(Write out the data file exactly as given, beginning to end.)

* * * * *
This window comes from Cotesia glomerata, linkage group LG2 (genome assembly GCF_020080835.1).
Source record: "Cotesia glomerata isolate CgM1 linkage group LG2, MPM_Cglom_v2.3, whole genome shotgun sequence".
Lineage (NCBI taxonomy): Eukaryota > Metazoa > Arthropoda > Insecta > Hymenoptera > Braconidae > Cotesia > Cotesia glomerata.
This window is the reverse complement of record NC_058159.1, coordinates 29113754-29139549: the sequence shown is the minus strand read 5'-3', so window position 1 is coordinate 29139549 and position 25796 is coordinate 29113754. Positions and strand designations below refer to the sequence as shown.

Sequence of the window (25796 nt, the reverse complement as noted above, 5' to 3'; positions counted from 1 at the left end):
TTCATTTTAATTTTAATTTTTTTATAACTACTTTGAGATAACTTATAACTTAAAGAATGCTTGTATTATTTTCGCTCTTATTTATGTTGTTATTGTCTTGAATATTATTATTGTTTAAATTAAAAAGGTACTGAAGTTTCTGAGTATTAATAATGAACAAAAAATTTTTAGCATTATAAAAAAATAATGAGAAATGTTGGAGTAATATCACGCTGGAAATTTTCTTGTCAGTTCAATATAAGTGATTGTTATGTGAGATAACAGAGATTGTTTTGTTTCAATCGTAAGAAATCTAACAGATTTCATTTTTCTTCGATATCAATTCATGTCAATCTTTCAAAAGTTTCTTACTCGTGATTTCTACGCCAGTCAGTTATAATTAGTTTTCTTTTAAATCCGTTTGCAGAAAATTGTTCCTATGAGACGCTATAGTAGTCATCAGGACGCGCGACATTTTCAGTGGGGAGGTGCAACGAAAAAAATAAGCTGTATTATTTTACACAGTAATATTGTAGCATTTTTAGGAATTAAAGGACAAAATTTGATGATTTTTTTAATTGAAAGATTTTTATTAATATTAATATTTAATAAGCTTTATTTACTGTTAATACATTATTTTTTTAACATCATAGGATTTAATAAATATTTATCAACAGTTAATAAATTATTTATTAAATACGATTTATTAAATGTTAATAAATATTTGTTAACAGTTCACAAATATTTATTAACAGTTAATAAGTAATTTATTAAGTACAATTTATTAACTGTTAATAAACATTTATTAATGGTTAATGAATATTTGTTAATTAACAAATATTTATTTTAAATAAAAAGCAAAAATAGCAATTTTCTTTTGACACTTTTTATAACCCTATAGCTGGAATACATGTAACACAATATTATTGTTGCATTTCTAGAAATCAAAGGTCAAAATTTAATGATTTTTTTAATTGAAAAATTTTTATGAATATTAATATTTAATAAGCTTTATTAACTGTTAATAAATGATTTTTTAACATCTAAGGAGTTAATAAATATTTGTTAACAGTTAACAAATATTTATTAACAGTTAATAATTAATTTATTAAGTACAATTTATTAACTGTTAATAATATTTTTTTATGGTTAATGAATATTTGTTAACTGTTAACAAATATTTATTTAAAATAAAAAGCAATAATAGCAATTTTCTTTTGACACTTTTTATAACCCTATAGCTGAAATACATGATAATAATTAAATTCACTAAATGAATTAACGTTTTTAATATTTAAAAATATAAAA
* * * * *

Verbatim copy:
This window comes from Cotesia glomerata, linkage group LG2 (genome assembly GCF_020080835.1).
Source record: "Cotesia glomerata isolate CgM1 linkage group LG2, MPM_Cglom_v2.3, whole genome shotgun sequence".
Lineage (NCBI taxonomy): Eukaryota > Metazoa > Arthropoda > Insecta > Hymenoptera > Braconidae > Cotesia > Cotesia glomerata.
This window is the reverse complement of record NC_058159.1, coordinates 29113754-29139549: the sequence shown is the minus strand read 5'-3', so window position 1 is coordinate 29139549 and position 25796 is coordinate 29113754. Positions and strand designations below refer to the sequence as shown.

Sequence of the window (25796 nt, the reverse complement as noted above, 5' to 3'; positions counted from 1 at the left end):
TTCATTTTAATTTTAATTTTTTTATAACTACTTTGAGATAACTTATAACTTAAAGAATGCTTGTATTATTTTCGCTCTTATTTATGTTGTTATTGTCTTGAATATTATTATTGTTTAAATTAAAAAGGTACTGAAGTTTCTGAGTATTAATAATGAACAAAAAATTTTTAGCATTATAAAAAAATAATGAGAAATGTTGGAGTAATATCACGCTGGAAATTTTCTTGTCAGTTCAATATAAGTGATTGTTATGTGAGATAACAGAGATTGTTTTGTTTCAATCGTAAGAAATCTAACAGATTTCATTTTTCTTCGATATCAATTCATGTCAATCTTTCAAAAGTTTCTTACTCGTGATTTCTACGCCAGTCAGTTATAATTAGTTTTCTTTTAAATCCGTTTGCAGAAAATTGTTCCTATGAGACGCTATAGTAGTCATCAGGACGCGCGACATTTTCAGTGGGGAGGTGCAACGAAAAAAATAAGCTGTATTATTTTACACAGTAATATTGTAGCATTTTTAGGAATTAAAGGACAAAATTTGATGATTTTTTTAATTGAAAGATTTTTATTAATATTAATATTTAATAAGCTTTATTTACTGTTAATACATTATTTTTTTAACATCATAGGATTTAATAAATATTTATCAACAGTTAATAAATTATTTATTAAATACGATTTATTAAATGTTAATAAATATTTGTTAACAGTTCACAAATATTTATTAACAGTTAATAAGTAATTTATTAAGTACAATTTATTAACTGTTAATAAACATTTATTAATGGTTAATGAATATTTGTTAATTAACAAATATTTATTTTAAATAAAAAGCAAAAATAGCAATTTTCTTTTGACACTTTTTATAACCCTATAGCTGGAATACATGTAACACAATATTATTGTTGCATTTCTAGAAATCAAAGGTCAAAATTTAATGATTTTTTTAATTGAAAAATTTTTATGAATATTAATATTTAATAAGCTTTATTAACTGTTAATAAATGATTTTTTAACATCTAAGGAGTTAATAAATATTTGTTAACAGTTAACAAATATTTATTAACAGTTAATAATTAATTTATTAAGTACAATTTATTAACTGTTAATAATATTTTTTTATGGTTAATGAATATTTGTTAACTGTTAACAAATATTTATTTAAAATAAAAAGCAATAATAGCAATTTTCTTTTGACACTTTTTATAACCCTATAGCTGAAATACATGATAATAATTAAATTCACTAAATGAATTAACGTTTTTAATATTTAAAAATATAAAA